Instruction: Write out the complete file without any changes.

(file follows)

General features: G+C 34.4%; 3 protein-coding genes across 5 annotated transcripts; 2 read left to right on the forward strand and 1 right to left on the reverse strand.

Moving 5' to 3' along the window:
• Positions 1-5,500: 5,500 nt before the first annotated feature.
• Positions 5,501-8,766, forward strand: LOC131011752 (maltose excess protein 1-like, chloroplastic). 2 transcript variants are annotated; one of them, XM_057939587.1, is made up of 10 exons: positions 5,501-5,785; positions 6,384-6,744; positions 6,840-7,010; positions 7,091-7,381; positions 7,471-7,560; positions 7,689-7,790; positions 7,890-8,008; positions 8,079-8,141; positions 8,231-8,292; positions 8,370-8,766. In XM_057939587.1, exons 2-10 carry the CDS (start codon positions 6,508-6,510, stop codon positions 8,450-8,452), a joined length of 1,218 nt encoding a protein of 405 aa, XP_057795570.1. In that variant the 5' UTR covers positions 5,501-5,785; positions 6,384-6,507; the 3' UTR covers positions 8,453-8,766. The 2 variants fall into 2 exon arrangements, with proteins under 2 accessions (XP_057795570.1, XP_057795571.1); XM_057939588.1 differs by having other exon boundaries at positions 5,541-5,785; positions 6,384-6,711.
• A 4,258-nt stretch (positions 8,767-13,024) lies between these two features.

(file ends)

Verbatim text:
General features: G+C 34.4%; 3 protein-coding genes across 5 annotated transcripts; 2 read left to right on the forward strand and 1 right to left on the reverse strand.

Moving 5' to 3' along the window:
• Positions 1-5,500: 5,500 nt before the first annotated feature.
• Positions 5,501-8,766, forward strand: LOC131011752 (maltose excess protein 1-like, chloroplastic). 2 transcript variants are annotated; one of them, XM_057939587.1, is made up of 10 exons: positions 5,501-5,785; positions 6,384-6,744; positions 6,840-7,010; positions 7,091-7,381; positions 7,471-7,560; positions 7,689-7,790; positions 7,890-8,008; positions 8,079-8,141; positions 8,231-8,292; positions 8,370-8,766. In XM_057939587.1, exons 2-10 carry the CDS (start codon positions 6,508-6,510, stop codon positions 8,450-8,452), a joined length of 1,218 nt encoding a protein of 405 aa, XP_057795570.1. In that variant the 5' UTR covers positions 5,501-5,785; positions 6,384-6,507; the 3' UTR covers positions 8,453-8,766. The 2 variants fall into 2 exon arrangements, with proteins under 2 accessions (XP_057795570.1, XP_057795571.1); XM_057939588.1 differs by having other exon boundaries at positions 5,541-5,785; positions 6,384-6,711.
• A 4,258-nt stretch (positions 8,767-13,024) lies between these two features.